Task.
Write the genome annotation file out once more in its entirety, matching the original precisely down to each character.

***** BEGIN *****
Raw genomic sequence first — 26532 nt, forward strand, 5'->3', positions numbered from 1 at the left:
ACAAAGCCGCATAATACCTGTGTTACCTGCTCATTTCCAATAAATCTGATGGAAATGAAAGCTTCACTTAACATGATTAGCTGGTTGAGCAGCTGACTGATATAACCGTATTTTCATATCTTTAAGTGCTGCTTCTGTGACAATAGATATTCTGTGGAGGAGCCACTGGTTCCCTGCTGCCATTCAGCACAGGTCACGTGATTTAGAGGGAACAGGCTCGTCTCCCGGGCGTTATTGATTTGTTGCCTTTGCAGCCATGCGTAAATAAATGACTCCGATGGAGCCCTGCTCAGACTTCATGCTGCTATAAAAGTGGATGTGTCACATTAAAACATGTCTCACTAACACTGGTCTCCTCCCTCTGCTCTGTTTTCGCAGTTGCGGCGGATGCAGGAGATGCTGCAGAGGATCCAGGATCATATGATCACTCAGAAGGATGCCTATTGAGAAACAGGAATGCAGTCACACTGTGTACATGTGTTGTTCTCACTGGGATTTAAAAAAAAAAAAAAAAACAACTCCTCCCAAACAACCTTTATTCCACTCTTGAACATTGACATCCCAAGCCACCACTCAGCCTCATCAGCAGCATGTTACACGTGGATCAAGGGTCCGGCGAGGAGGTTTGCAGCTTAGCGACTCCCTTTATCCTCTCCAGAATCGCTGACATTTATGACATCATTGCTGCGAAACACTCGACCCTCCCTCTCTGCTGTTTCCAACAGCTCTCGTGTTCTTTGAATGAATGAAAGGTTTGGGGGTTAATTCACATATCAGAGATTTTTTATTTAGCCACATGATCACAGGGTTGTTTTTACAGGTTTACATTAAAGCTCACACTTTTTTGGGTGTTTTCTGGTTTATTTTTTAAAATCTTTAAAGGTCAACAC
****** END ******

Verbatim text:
Raw genomic sequence first — 26532 nt, forward strand, 5'->3', positions numbered from 1 at the left:
ACAAAGCCGCATAATACCTGTGTTACCTGCTCATTTCCAATAAATCTGATGGAAATGAAAGCTTCACTTAACATGATTAGCTGGTTGAGCAGCTGACTGATATAACCGTATTTTCATATCTTTAAGTGCTGCTTCTGTGACAATAGATATTCTGTGGAGGAGCCACTGGTTCCCTGCTGCCATTCAGCACAGGTCACGTGATTTAGAGGGAACAGGCTCGTCTCCCGGGCGTTATTGATTTGTTGCCTTTGCAGCCATGCGTAAATAAATGACTCCGATGGAGCCCTGCTCAGACTTCATGCTGCTATAAAAGTGGATGTGTCACATTAAAACATGTCTCACTAACACTGGTCTCCTCCCTCTGCTCTGTTTTCGCAGTTGCGGCGGATGCAGGAGATGCTGCAGAGGATCCAGGATCATATGATCACTCAGAAGGATGCCTATTGAGAAACAGGAATGCAGTCACACTGTGTACATGTGTTGTTCTCACTGGGATTTAAAAAAAAAAAAAAAAACAACTCCTCCCAAACAACCTTTATTCCACTCTTGAACATTGACATCCCAAGCCACCACTCAGCCTCATCAGCAGCATGTTACACGTGGATCAAGGGTCCGGCGAGGAGGTTTGCAGCTTAGCGACTCCCTTTATCCTCTCCAGAATCGCTGACATTTATGACATCATTGCTGCGAAACACTCGACCCTCCCTCTCTGCTGTTTCCAACAGCTCTCGTGTTCTTTGAATGAATGAAAGGTTTGGGGGTTAATTCACATATCAGAGATTTTTTATTTAGCCACATGATCACAGGGTTGTTTTTACAGGTTTACATTAAAGCTCACACTTTTTTGGGTGTTTTCTGGTTTATTTTTTAAAATCTTTAAAGGTCAACAC